17 June 2003 | manuel-pestalozzi
Decidedly unromantic mobster movie - with a hit man reading Sartre!
I cannot recommend this movie highly enough. It is a powerful antidote against dramatized, romanticized gangster sagas like The Godfather or Goodfellas. Apparently based on actual facts, the movie is the story of a New York Mafia boss's son. He tries to help his father because he thinks it is his filial duty.
There is a gang war on. Gangsters go into hiding. They are constantly in limbo. The father is in hiding. The son goes into hiding, in a different place. He is accompanied by an old, seasoned hit man - a magnificent performance by Richard S. Castellano of Godfather fame. As the two men just sit and wait - but wait for what? - in a shabby downtown apartment, the hit man passes the time reading Sartre's Being and Nothingness!
There is a fine sense of the absurd throughout this movie. The son hasn't got a clue what he is supposed to do. He just stands around asking everybody: What is going on? He never finds out. (Probably a chicken stolen somewhere in Sicily a hundred years ago, he suggests). Joe Bologna gives a wonderful portrait of Salvatore Bonanno. He plays a basically good natured, normal guy who can't cope with the circumstances that direct his life. It is wonderful how Bologna always has this strained expression on his face as Salvatore Bonanno tries to listen well and to understand. He has a wife and kids, and he wants to procure a respectable family life for them. His wife is scared and angry; she does not want to put up with a bunch of snoring, farting mobsters in her living room night after night!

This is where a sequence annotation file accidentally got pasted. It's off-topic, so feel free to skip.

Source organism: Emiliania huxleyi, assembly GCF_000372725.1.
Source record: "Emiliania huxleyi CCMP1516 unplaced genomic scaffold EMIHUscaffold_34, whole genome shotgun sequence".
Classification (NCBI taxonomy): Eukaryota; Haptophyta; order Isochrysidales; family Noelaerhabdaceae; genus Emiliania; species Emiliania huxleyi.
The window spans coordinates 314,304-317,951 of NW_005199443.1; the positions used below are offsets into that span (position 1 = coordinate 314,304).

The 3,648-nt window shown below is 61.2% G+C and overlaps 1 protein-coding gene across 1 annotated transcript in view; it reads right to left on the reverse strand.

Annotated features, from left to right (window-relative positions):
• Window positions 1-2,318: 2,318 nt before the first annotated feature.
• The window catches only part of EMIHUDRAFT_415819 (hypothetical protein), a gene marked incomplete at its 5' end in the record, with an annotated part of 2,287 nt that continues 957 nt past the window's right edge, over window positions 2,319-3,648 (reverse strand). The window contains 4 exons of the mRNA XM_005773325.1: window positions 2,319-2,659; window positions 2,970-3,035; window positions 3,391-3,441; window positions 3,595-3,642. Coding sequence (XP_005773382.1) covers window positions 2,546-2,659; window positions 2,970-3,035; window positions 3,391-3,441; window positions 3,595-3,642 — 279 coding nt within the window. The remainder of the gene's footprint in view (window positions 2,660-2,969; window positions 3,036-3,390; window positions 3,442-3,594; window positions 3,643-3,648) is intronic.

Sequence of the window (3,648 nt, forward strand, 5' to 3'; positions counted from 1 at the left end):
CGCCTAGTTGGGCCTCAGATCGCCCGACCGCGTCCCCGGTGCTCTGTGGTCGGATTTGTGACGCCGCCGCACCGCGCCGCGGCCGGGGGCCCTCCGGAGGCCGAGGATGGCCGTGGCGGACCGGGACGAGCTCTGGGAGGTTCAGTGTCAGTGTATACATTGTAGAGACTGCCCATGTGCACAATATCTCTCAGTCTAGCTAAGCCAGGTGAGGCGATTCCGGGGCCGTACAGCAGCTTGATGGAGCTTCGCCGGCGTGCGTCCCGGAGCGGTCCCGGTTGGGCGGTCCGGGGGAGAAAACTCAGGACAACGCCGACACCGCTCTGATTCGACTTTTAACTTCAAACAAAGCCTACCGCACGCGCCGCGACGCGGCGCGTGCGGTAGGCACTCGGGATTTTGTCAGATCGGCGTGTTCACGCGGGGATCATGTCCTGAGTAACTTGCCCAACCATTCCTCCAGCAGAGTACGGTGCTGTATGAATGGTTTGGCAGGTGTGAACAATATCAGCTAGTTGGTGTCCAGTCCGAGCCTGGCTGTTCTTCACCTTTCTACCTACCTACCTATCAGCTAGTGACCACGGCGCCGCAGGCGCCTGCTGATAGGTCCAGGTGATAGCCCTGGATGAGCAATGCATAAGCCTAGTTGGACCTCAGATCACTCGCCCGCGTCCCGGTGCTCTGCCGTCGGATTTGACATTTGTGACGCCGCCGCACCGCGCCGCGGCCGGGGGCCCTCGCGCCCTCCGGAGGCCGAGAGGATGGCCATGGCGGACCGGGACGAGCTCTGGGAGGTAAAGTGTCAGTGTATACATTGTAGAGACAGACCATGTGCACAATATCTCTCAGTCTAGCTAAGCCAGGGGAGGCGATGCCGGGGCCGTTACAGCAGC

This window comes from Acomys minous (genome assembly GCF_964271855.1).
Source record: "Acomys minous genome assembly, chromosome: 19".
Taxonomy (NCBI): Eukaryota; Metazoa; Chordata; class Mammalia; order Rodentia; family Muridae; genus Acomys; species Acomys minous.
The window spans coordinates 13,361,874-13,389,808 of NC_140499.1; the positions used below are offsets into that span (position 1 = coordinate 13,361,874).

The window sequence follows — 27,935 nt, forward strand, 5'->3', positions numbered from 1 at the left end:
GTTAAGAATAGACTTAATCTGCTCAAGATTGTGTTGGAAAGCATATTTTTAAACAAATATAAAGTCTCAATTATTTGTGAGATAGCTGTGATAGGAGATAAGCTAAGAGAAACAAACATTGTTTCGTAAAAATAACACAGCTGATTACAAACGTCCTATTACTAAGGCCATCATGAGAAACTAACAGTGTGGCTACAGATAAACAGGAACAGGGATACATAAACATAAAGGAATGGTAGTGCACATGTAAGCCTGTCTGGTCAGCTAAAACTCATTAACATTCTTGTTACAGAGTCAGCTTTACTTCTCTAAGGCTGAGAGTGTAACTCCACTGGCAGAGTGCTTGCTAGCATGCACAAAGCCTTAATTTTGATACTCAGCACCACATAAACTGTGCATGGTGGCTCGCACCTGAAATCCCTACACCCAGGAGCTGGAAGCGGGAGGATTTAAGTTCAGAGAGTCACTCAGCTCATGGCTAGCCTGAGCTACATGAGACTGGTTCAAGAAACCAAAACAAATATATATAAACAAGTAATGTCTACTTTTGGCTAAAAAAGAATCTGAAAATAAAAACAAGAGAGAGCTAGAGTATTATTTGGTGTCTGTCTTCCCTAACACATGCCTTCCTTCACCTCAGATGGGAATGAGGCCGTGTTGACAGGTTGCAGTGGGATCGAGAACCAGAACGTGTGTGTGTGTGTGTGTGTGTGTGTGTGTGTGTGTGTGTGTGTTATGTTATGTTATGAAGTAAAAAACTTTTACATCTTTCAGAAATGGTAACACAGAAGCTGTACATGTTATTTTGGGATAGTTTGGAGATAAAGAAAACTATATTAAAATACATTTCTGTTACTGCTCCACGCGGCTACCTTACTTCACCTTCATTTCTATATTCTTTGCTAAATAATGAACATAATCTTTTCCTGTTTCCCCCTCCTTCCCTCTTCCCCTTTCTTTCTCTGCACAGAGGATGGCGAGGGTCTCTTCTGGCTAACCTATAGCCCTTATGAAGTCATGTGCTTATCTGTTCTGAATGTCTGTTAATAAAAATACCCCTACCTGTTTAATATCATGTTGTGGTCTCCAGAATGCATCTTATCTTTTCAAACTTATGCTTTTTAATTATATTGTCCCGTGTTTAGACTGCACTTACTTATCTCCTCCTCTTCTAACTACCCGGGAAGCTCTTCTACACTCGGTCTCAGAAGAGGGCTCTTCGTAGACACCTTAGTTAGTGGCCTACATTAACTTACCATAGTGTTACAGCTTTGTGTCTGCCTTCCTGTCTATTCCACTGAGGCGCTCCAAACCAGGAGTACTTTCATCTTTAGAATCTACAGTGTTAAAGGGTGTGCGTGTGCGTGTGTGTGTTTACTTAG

Joe Bologna is paired with legendary italian actor Raf Vallone who plays Joe Bonanno, the father. And they really are a minor dream team! There is a model case of two people who can not communicate, although they really love each other. This is best shown in the final parting scene, when the son has to go to jail. They don't know what so say, they just stand, looking at each other. Finally the father shows the son his school report from Sicily he accidentally found while clearing out a desk. "Ninety in maths. Not bad, eh?" These are the father's cryptical final words. The son as usual doesn't know what to answer.
I guess the famous TV series The Sopranos owes more to this movie than to any of Coppola's or Scorsese's pictures.